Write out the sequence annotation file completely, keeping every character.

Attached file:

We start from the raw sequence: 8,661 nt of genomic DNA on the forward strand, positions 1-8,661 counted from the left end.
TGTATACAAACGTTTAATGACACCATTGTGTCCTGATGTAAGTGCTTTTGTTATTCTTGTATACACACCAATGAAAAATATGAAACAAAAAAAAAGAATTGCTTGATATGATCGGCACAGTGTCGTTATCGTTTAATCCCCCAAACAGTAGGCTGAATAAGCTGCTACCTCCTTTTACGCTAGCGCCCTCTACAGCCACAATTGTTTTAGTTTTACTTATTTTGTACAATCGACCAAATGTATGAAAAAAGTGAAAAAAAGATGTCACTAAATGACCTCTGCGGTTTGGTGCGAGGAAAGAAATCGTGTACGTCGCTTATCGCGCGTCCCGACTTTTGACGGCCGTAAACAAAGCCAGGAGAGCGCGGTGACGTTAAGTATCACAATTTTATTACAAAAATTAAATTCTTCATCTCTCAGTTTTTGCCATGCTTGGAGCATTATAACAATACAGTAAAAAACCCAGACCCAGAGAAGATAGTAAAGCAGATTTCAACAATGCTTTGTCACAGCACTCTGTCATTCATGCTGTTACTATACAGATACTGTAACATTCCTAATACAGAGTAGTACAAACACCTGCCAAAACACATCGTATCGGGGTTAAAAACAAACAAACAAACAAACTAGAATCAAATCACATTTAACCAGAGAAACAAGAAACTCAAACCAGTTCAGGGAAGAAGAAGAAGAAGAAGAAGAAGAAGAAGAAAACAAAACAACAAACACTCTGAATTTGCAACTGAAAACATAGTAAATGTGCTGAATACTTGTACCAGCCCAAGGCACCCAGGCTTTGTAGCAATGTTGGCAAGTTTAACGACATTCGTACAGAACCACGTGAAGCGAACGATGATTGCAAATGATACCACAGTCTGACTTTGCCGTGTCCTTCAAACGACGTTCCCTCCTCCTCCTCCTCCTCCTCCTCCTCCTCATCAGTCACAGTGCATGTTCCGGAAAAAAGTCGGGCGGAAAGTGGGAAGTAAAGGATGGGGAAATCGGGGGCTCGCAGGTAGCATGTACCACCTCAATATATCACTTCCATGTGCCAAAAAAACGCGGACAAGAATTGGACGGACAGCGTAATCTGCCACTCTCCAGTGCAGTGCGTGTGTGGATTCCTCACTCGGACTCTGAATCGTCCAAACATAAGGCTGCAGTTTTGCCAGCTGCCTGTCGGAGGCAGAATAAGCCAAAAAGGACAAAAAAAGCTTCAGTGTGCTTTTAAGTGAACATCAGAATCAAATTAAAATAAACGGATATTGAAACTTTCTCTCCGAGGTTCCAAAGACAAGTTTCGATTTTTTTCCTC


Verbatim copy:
We start from the raw sequence: 8,661 nt of genomic DNA on the forward strand, positions 1-8,661 counted from the left end.
TGTATACAAACGTTTAATGACACCATTGTGTCCTGATGTAAGTGCTTTTGTTATTCTTGTATACACACCAATGAAAAATATGAAACAAAAAAAAAGAATTGCTTGATATGATCGGCACAGTGTCGTTATCGTTTAATCCCCCAAACAGTAGGCTGAATAAGCTGCTACCTCCTTTTACGCTAGCGCCCTCTACAGCCACAATTGTTTTAGTTTTACTTATTTTGTACAATCGACCAAATGTATGAAAAAAGTGAAAAAAAGATGTCACTAAATGACCTCTGCGGTTTGGTGCGAGGAAAGAAATCGTGTACGTCGCTTATCGCGCGTCCCGACTTTTGACGGCCGTAAACAAAGCCAGGAGAGCGCGGTGACGTTAAGTATCACAATTTTATTACAAAAATTAAATTCTTCATCTCTCAGTTTTTGCCATGCTTGGAGCATTATAACAATACAGTAAAAAACCCAGACCCAGAGAAGATAGTAAAGCAGATTTCAACAATGCTTTGTCACAGCACTCTGTCATTCATGCTGTTACTATACAGATACTGTAACATTCCTAATACAGAGTAGTACAAACACCTGCCAAAACACATCGTATCGGGGTTAAAAACAAACAAACAAACAAACTAGAATCAAATCACATTTAACCAGAGAAACAAGAAACTCAAACCAGTTCAGGGAAGAAGAAGAAGAAGAAGAAGAAGAAGAAGAAAACAAAACAACAAACACTCTGAATTTGCAACTGAAAACATAGTAAATGTGCTGAATACTTGTACCAGCCCAAGGCACCCAGGCTTTGTAGCAATGTTGGCAAGTTTAACGACATTCGTACAGAACCACGTGAAGCGAACGATGATTGCAAATGATACCACAGTCTGACTTTGCCGTGTCCTTCAAACGACGTTCCCTCCTCCTCCTCCTCCTCCTCCTCCTCCTCATCAGTCACAGTGCATGTTCCGGAAAAAAGTCGGGCGGAAAGTGGGAAGTAAAGGATGGGGAAATCGGGGGCTCGCAGGTAGCATGTACCACCTCAATATATCACTTCCATGTGCCAAAAAAACGCGGACAAGAATTGGACGGACAGCGTAATCTGCCACTCTCCAGTGCAGTGCGTGTGTGGATTCCTCACTCGGACTCTGAATCGTCCAAACATAAGGCTGCAGTTTTGCCAGCTGCCTGTCGGAGGCAGAATAAGCCAAAAAGGACAAAAAAAGCTTCAGTGTGCTTTTAAGTGAACATCAGAATCAAATTAAAATAAACGGATATTGAAACTTTCTCTCCGAGGTTCCAAAGACAAGTTTCGATTTTTTTCCTC